More than two million platelet units are needed in the United States every year. However, natural platelets aren’t always available or portable, have a high risk of contamination, and have a limited shelf life of 5 to 7 days, prompting research over the last several decades into synthetic alternatives.

For that reason, alternatives have been sought through the design of synthetic platelets. These could help save lives by rapidly stabilizing clots to reduce blood loss from traumatic injuries. A new effort has engineered platelet-mimicking procoagulant nanoparticles (PPNs) that help generate a protein mesh that acts as a natural netting to stabilize blood clots and help stop bleeding in an injury-responsive manner. Studies in rodents demonstrated that PPNs provided hemostatic efficacy in animal models of hemorrhage. If proven safe and efficient in clinical trials, the technology would bolster the scientists’ advances in a decade-long effort to develop and optimize what they call synthetic platelet surrogates.

This work is published in Science Translational Medicine, in the paper, “Platelet-mimicking procoagulant nanoparticles augment hemostasis in animal models of bleeding.

Anirban Sen Gupta, PhD [Case Western Reserve University]
“This is the next step in artificial-platelet technology and it’s truly a critical advance,” said Anirban Sen Gupta, PhD, professor of biomedical engineering at Case Western Reserve. “We have not only been able to form a plug to reduce bleeding from a traumatic injury, but to also help format fibrin, a protein mesh that secures the plug, further stabilizing the clot.”

Sen Gupta and his team have, for the last decade, pioneered research in artificial platelet systems, working on therapeutic technologies with applications in hemostasis (stopping bleeding), thrombolysis (breaking harmful blood clots), and inflammation (numerous blood cell-related pathologies).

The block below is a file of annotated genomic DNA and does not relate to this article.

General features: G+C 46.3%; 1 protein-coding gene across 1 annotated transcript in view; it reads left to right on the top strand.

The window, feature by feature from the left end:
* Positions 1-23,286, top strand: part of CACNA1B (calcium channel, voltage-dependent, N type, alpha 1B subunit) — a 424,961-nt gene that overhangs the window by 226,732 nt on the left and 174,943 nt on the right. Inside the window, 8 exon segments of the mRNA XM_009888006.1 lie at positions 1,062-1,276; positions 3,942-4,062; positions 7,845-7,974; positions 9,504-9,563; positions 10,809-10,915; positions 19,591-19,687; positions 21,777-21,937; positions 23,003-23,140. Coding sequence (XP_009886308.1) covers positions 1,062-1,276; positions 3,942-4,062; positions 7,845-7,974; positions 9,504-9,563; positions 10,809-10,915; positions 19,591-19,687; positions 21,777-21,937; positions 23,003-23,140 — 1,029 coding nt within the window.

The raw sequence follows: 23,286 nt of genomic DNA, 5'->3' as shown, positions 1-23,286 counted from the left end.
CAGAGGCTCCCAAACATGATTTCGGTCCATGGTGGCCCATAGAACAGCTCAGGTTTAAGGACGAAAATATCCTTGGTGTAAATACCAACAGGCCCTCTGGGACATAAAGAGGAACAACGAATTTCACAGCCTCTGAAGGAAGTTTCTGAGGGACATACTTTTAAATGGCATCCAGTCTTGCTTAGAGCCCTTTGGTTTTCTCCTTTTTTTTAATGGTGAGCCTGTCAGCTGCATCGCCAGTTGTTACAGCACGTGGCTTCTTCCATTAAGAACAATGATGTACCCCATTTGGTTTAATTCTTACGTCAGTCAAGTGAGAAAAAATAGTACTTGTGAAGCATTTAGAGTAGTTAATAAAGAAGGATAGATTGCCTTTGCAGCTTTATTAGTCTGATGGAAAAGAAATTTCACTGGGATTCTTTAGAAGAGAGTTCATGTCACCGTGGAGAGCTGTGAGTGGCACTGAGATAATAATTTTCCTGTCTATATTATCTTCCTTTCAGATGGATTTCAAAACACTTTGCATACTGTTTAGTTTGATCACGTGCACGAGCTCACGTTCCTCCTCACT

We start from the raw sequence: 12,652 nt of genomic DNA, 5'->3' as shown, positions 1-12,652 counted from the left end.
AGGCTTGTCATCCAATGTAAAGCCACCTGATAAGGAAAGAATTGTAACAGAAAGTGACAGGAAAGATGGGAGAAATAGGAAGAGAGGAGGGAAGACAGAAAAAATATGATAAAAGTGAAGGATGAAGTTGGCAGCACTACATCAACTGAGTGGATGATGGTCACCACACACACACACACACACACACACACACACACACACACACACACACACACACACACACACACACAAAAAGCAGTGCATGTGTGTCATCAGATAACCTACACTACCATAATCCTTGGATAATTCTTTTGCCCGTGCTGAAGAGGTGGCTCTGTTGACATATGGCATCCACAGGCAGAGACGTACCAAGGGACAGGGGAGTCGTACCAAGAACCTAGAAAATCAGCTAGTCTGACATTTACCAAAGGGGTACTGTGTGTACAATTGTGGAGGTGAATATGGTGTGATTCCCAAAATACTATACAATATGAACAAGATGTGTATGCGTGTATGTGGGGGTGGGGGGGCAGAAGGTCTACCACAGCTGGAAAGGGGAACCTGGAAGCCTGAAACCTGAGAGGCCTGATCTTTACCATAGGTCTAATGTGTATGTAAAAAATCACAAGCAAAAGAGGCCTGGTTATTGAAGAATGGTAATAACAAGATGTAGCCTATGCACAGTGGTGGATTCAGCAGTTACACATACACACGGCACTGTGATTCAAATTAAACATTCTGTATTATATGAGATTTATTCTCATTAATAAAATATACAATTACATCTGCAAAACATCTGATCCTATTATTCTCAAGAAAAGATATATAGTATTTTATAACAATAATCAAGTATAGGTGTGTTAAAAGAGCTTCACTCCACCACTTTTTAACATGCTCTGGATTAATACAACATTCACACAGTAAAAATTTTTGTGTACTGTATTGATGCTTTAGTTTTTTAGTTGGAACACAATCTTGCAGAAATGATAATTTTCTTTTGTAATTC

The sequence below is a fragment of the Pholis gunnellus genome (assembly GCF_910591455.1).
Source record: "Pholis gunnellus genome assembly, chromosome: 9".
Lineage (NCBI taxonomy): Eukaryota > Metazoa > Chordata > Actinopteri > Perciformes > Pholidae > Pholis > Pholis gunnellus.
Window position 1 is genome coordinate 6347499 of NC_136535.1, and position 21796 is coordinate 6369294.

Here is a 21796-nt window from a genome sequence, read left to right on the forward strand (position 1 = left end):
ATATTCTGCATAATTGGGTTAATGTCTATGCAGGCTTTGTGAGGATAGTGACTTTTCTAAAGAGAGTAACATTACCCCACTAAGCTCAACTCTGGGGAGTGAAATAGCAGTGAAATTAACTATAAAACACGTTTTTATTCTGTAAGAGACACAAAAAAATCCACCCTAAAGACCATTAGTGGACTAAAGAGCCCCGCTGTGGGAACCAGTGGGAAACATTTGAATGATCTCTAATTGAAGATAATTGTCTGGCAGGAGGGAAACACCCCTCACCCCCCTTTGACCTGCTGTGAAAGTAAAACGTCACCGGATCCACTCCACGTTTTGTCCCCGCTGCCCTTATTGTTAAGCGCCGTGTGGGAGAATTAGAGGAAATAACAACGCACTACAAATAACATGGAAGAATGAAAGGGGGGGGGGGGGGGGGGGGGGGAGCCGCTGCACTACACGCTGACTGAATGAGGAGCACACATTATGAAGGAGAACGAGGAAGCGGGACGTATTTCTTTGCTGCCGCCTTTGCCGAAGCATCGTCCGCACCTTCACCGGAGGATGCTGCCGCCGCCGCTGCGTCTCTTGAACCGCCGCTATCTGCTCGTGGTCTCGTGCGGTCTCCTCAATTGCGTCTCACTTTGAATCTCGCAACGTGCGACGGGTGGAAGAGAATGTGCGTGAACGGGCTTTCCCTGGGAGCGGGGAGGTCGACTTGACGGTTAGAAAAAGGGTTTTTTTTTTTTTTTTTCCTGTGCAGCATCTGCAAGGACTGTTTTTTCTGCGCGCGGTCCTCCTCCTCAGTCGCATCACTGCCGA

They reported that the PPNs helped the clot form faster and stop bleeding in animal models, even when natural platelets were significantly depleted. These promising results suggest that this new nanoparticle design could further enhance the performance of artificial platelet technologies that Sen Gupta and his research team have been working to develop over the last decade.

That team’s first-generation design has proven to mimic two functions of natural platelets, Sen Gupta said. The first is a type of “homing” mechanism that helps platelets sense and then stick to a bleeding injury. The second is the ability of platelets to pile up on each other to form a plug, like stacking sandbags as a barrier that stops a flood—in this case bleeding.

“But to ensure that the sandbags stay put under the force of flood, you would need netting to secure them and then peg the netting down so it wouldn’t move,” Sen Gupta said. Fibrin is this netting, and we have shown that the PPNs can amplify formation of fibrin even when natural platelets are depleted.”

First, the team tested PPNs in vitro using human plasma. They write that, doing this, they could show “plasmin-triggered exposure of phosphatidylserine and the resultant assembly of coagulation factors on the PPN surface.” In addition, they showed that this phosphatidylserine exposed on the PPN surface “could restore and enhance thrombin generation and fibrin formation in human plasma depleted of platelets.” The PPNs also improved fibrin stability and clot robustness in a fibrinolytic environment.

Using a mouse model of thrombocytopenia, the PPNs reduced blood loss in a similar manner to platelets. And, in rodent models of traumatic hemorrhage, PPNs substantially reduced bleeding and improved survival.

The results suggest that PPNs can be used as a viable platelet surrogate to stop bleeding when natural platelet transfusion products are limited.